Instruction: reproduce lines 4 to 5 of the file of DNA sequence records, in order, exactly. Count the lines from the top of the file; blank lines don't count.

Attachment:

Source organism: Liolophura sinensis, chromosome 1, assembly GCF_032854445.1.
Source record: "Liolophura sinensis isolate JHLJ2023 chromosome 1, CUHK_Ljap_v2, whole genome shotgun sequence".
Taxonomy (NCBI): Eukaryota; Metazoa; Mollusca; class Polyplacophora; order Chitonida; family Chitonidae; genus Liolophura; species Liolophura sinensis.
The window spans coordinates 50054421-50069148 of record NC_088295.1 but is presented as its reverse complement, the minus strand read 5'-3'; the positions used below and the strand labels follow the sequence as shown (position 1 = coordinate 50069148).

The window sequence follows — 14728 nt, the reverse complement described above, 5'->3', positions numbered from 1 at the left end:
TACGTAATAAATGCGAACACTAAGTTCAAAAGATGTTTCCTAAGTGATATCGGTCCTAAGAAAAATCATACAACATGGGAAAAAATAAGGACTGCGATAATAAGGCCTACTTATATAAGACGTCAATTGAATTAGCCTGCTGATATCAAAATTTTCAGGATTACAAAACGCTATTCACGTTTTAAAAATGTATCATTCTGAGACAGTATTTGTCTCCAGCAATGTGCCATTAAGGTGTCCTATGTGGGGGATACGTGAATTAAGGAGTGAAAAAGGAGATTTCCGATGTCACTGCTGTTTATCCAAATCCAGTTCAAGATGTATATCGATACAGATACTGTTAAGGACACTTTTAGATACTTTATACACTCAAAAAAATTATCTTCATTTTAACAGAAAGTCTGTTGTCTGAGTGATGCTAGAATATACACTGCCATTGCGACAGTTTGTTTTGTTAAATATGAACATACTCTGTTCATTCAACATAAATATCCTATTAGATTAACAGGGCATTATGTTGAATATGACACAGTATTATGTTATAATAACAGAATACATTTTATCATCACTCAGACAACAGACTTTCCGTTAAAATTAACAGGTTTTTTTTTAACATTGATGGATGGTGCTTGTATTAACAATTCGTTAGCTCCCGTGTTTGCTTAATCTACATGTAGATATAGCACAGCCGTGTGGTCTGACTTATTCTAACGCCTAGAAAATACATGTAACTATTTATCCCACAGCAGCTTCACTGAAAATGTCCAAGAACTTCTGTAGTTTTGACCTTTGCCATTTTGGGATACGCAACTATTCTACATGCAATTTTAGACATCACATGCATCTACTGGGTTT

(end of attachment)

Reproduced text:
The window spans coordinates 50054421-50069148 of record NC_088295.1 but is presented as its reverse complement, the minus strand read 5'-3'; the positions used below and the strand labels follow the sequence as shown (position 1 = coordinate 50069148).

The window sequence follows — 14728 nt, the reverse complement described above, 5'->3', positions numbered from 1 at the left end: